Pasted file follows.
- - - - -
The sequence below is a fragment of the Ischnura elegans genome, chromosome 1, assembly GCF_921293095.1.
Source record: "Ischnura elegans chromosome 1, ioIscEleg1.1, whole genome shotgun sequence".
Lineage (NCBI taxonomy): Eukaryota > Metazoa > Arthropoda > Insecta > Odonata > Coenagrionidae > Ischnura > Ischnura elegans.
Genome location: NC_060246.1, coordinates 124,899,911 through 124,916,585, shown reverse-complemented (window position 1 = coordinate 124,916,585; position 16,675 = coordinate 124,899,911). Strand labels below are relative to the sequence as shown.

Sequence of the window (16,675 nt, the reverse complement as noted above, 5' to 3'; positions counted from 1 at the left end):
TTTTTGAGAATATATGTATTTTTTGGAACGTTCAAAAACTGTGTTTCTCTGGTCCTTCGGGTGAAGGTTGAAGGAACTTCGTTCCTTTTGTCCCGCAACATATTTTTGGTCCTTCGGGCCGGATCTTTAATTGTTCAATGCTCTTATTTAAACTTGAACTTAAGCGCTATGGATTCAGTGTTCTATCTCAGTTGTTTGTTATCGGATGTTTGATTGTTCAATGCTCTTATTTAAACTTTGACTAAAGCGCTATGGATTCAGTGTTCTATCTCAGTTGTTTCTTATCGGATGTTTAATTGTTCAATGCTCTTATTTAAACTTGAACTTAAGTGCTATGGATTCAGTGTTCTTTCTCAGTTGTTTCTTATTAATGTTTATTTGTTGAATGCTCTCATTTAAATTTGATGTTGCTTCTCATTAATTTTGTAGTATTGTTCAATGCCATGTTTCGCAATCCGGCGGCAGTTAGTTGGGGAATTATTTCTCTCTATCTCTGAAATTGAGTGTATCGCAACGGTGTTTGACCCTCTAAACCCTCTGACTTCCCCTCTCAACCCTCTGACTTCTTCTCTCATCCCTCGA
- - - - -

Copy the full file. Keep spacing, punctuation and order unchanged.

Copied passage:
The sequence below is a fragment of the Ischnura elegans genome, chromosome 1, assembly GCF_921293095.1.
Source record: "Ischnura elegans chromosome 1, ioIscEleg1.1, whole genome shotgun sequence".
Lineage (NCBI taxonomy): Eukaryota > Metazoa > Arthropoda > Insecta > Odonata > Coenagrionidae > Ischnura > Ischnura elegans.
Genome location: NC_060246.1, coordinates 124,899,911 through 124,916,585, shown reverse-complemented (window position 1 = coordinate 124,916,585; position 16,675 = coordinate 124,899,911). Strand labels below are relative to the sequence as shown.

Sequence of the window (16,675 nt, the reverse complement as noted above, 5' to 3'; positions counted from 1 at the left end):
TTTTTGAGAATATATGTATTTTTTGGAACGTTCAAAAACTGTGTTTCTCTGGTCCTTCGGGTGAAGGTTGAAGGAACTTCGTTCCTTTTGTCCCGCAACATATTTTTGGTCCTTCGGGCCGGATCTTTAATTGTTCAATGCTCTTATTTAAACTTGAACTTAAGCGCTATGGATTCAGTGTTCTATCTCAGTTGTTTGTTATCGGATGTTTGATTGTTCAATGCTCTTATTTAAACTTTGACTAAAGCGCTATGGATTCAGTGTTCTATCTCAGTTGTTTCTTATCGGATGTTTAATTGTTCAATGCTCTTATTTAAACTTGAACTTAAGTGCTATGGATTCAGTGTTCTTTCTCAGTTGTTTCTTATTAATGTTTATTTGTTGAATGCTCTCATTTAAATTTGATGTTGCTTCTCATTAATTTTGTAGTATTGTTCAATGCCATGTTTCGCAATCCGGCGGCAGTTAGTTGGGGAATTATTTCTCTCTATCTCTGAAATTGAGTGTATCGCAACGGTGTTTGACCCTCTAAACCCTCTGACTTCCCCTCTCAACCCTCTGACTTCTTCTCTCATCCCTCGA